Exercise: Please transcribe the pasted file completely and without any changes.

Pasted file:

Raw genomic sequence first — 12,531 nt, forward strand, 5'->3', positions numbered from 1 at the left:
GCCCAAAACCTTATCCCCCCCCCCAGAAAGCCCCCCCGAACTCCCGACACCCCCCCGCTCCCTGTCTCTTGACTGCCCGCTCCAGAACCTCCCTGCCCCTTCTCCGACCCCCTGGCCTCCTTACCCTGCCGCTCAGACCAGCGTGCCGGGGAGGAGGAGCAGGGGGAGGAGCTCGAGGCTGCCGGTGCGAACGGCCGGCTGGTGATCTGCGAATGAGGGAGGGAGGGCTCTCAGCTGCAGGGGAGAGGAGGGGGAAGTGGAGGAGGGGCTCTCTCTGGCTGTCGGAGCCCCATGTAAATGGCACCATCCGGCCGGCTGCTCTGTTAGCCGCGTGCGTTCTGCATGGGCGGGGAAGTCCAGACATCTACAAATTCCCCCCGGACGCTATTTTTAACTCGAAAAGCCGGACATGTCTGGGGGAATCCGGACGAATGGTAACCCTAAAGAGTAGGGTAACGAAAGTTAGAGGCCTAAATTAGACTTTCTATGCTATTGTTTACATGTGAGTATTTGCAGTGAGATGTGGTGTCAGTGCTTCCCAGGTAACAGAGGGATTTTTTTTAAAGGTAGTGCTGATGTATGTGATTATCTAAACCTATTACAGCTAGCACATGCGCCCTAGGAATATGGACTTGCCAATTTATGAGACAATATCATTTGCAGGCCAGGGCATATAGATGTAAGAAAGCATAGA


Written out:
Raw genomic sequence first — 12,531 nt, forward strand, 5'->3', positions numbered from 1 at the left:
GCCCAAAACCTTATCCCCCCCCCCAGAAAGCCCCCCCGAACTCCCGACACCCCCCCGCTCCCTGTCTCTTGACTGCCCGCTCCAGAACCTCCCTGCCCCTTCTCCGACCCCCTGGCCTCCTTACCCTGCCGCTCAGACCAGCGTGCCGGGGAGGAGGAGCAGGGGGAGGAGCTCGAGGCTGCCGGTGCGAACGGCCGGCTGGTGATCTGCGAATGAGGGAGGGAGGGCTCTCAGCTGCAGGGGAGAGGAGGGGGAAGTGGAGGAGGGGCTCTCTCTGGCTGTCGGAGCCCCATGTAAATGGCACCATCCGGCCGGCTGCTCTGTTAGCCGCGTGCGTTCTGCATGGGCGGGGAAGTCCAGACATCTACAAATTCCCCCCGGACGCTATTTTTAACTCGAAAAGCCGGACATGTCTGGGGGAATCCGGACGAATGGTAACCCTAAAGAGTAGGGTAACGAAAGTTAGAGGCCTAAATTAGACTTTCTATGCTATTGTTTACATGTGAGTATTTGCAGTGAGATGTGGTGTCAGTGCTTCCCAGGTAACAGAGGGATTTTTTTTAAAGGTAGTGCTGATGTATGTGATTATCTAAACCTATTACAGCTAGCACATGCGCCCTAGGAATATGGACTTGCCAATTTATGAGACAATATCATTTGCAGGCCAGGGCATATAGATGTAAGAAAGCATAGA